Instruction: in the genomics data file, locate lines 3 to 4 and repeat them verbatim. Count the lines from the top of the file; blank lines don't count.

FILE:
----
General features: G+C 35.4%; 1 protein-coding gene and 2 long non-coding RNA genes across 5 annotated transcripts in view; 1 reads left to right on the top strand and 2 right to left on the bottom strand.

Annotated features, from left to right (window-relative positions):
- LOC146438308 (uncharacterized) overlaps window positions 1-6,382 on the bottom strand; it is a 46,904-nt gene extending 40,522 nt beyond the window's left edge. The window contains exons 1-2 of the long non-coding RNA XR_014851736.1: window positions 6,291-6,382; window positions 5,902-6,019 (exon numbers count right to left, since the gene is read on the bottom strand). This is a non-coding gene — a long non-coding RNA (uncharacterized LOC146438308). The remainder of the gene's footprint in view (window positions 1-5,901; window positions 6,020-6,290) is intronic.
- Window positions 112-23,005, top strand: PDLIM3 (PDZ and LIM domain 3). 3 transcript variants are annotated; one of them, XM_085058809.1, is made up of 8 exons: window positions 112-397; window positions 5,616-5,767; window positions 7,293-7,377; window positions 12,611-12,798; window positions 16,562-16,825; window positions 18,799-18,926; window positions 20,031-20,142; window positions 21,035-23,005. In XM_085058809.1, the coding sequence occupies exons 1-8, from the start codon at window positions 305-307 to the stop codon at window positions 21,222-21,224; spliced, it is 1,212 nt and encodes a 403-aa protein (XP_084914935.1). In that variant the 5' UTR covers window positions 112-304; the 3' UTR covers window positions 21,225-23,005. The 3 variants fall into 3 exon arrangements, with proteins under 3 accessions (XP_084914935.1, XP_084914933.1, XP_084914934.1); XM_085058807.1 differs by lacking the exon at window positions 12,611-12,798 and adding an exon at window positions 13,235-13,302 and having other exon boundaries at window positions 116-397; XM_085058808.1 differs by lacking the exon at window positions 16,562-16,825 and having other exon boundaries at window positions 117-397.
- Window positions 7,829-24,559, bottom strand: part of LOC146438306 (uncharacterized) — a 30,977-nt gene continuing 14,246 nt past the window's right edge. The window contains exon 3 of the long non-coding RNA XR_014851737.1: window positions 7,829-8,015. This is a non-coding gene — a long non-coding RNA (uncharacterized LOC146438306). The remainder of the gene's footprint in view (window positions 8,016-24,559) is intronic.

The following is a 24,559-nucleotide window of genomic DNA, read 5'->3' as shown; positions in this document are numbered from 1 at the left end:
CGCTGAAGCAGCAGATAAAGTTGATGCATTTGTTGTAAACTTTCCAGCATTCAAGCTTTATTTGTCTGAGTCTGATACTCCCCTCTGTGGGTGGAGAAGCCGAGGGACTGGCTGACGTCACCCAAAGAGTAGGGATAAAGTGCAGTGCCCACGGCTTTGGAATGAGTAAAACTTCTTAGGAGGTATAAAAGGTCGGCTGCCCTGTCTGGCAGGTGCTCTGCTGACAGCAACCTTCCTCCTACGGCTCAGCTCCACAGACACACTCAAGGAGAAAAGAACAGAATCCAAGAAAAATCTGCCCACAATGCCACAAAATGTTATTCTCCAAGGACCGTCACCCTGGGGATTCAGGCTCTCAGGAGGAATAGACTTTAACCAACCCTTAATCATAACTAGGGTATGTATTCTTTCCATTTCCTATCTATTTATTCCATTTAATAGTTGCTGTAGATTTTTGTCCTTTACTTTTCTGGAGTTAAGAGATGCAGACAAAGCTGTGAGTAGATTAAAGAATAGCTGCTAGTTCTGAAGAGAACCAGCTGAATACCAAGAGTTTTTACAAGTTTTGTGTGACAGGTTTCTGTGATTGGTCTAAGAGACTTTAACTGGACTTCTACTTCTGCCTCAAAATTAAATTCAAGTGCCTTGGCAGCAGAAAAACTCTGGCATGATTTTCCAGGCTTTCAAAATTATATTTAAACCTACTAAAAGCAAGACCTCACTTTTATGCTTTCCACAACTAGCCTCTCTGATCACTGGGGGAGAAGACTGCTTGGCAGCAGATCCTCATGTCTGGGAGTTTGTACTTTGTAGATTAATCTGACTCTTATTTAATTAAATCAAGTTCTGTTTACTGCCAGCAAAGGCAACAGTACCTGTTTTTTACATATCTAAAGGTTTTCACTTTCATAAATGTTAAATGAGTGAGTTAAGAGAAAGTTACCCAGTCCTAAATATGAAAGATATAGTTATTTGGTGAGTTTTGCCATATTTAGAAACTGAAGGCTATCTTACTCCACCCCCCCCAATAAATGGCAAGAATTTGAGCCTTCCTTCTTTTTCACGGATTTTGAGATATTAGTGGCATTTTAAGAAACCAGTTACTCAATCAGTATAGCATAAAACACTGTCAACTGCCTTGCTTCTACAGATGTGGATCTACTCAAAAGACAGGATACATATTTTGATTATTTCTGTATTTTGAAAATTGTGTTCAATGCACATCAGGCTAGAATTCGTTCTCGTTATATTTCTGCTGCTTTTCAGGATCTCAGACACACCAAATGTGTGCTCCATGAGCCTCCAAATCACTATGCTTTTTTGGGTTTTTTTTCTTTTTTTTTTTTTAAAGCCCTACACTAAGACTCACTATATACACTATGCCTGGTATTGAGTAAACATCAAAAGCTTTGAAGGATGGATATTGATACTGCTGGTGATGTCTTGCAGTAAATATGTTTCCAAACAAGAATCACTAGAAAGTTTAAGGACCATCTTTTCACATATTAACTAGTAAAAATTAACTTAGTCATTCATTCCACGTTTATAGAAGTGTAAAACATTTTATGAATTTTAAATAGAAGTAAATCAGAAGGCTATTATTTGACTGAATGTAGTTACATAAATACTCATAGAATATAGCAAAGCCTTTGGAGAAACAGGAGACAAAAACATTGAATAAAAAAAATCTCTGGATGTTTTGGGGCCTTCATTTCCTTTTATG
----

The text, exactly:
- LOC146438308 (uncharacterized) overlaps window positions 1-6,382 on the bottom strand; it is a 46,904-nt gene extending 40,522 nt beyond the window's left edge. The window contains exons 1-2 of the long non-coding RNA XR_014851736.1: window positions 6,291-6,382; window positions 5,902-6,019 (exon numbers count right to left, since the gene is read on the bottom strand). This is a non-coding gene — a long non-coding RNA (uncharacterized LOC146438308). The remainder of the gene's footprint in view (window positions 1-5,901; window positions 6,020-6,290) is intronic.
- Window positions 112-23,005, top strand: PDLIM3 (PDZ and LIM domain 3). 3 transcript variants are annotated; one of them, XM_085058809.1, is made up of 8 exons: window positions 112-397; window positions 5,616-5,767; window positions 7,293-7,377; window positions 12,611-12,798; window positions 16,562-16,825; window positions 18,799-18,926; window positions 20,031-20,142; window positions 21,035-23,005. In XM_085058809.1, the coding sequence occupies exons 1-8, from the start codon at window positions 305-307 to the stop codon at window positions 21,222-21,224; spliced, it is 1,212 nt and encodes a 403-aa protein (XP_084914935.1). In that variant the 5' UTR covers window positions 112-304; the 3' UTR covers window positions 21,225-23,005. The 3 variants fall into 3 exon arrangements, with proteins under 3 accessions (XP_084914935.1, XP_084914933.1, XP_084914934.1); XM_085058807.1 differs by lacking the exon at window positions 12,611-12,798 and adding an exon at window positions 13,235-13,302 and having other exon boundaries at window positions 116-397; XM_085058808.1 differs by lacking the exon at window positions 16,562-16,825 and having other exon boundaries at window positions 117-397.